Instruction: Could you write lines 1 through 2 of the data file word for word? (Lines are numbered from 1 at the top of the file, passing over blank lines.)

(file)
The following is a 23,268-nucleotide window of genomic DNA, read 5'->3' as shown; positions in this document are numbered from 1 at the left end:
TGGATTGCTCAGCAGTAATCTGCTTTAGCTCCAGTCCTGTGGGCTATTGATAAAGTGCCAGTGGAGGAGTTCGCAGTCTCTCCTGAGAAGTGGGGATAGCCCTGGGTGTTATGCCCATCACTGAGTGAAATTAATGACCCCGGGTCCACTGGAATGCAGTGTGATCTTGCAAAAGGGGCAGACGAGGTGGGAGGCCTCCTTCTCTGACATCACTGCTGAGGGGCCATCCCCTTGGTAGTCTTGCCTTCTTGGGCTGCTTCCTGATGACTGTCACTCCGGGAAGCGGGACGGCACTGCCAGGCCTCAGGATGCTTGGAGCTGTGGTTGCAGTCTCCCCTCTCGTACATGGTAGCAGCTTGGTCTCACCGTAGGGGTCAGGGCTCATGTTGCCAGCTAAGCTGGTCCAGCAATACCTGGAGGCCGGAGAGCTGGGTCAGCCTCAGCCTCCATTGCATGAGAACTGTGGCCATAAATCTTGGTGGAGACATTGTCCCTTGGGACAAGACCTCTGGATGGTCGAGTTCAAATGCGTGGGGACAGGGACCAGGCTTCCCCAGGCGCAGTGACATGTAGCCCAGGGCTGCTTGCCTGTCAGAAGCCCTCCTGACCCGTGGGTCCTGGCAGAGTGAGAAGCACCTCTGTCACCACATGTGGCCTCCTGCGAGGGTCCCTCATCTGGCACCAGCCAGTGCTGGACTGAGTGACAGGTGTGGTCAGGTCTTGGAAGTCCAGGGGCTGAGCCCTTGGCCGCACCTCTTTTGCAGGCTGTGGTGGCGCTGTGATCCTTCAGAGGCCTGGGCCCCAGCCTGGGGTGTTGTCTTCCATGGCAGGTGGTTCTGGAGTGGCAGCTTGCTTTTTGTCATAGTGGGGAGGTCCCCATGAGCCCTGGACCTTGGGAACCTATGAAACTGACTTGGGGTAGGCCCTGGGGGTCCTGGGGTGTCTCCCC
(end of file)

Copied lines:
The following is a 23,268-nucleotide window of genomic DNA, read 5'->3' as shown; positions in this document are numbered from 1 at the left end:
TGGATTGCTCAGCAGTAATCTGCTTTAGCTCCAGTCCTGTGGGCTATTGATAAAGTGCCAGTGGAGGAGTTCGCAGTCTCTCCTGAGAAGTGGGGATAGCCCTGGGTGTTATGCCCATCACTGAGTGAAATTAATGACCCCGGGTCCACTGGAATGCAGTGTGATCTTGCAAAAGGGGCAGACGAGGTGGGAGGCCTCCTTCTCTGACATCACTGCTGAGGGGCCATCCCCTTGGTAGTCTTGCCTTCTTGGGCTGCTTCCTGATGACTGTCACTCCGGGAAGCGGGACGGCACTGCCAGGCCTCAGGATGCTTGGAGCTGTGGTTGCAGTCTCCCCTCTCGTACATGGTAGCAGCTTGGTCTCACCGTAGGGGTCAGGGCTCATGTTGCCAGCTAAGCTGGTCCAGCAATACCTGGAGGCCGGAGAGCTGGGTCAGCCTCAGCCTCCATTGCATGAGAACTGTGGCCATAAATCTTGGTGGAGACATTGTCCCTTGGGACAAGACCTCTGGATGGTCGAGTTCAAATGCGTGGGGACAGGGACCAGGCTTCCCCAGGCGCAGTGACATGTAGCCCAGGGCTGCTTGCCTGTCAGAAGCCCTCCTGACCCGTGGGTCCTGGCAGAGTGAGAAGCACCTCTGTCACCACATGTGGCCTCCTGCGAGGGTCCCTCATCTGGCACCAGCCAGTGCTGGACTGAGTGACAGGTGTGGTCAGGTCTTGGAAGTCCAGGGGCTGAGCCCTTGGCCGCACCTCTTTTGCAGGCTGTGGTGGCGCTGTGATCCTTCAGAGGCCTGGGCCCCAGCCTGGGGTGTTGTCTTCCATGGCAGGTGGTTCTGGAGTGGCAGCTTGCTTTTTGTCATAGTGGGGAGGTCCCCATGAGCCCTGGACCTTGGGAACCTATGAAACTGACTTGGGGTAGGCCCTGGGGGTCCTGGGGTGTCTCCCC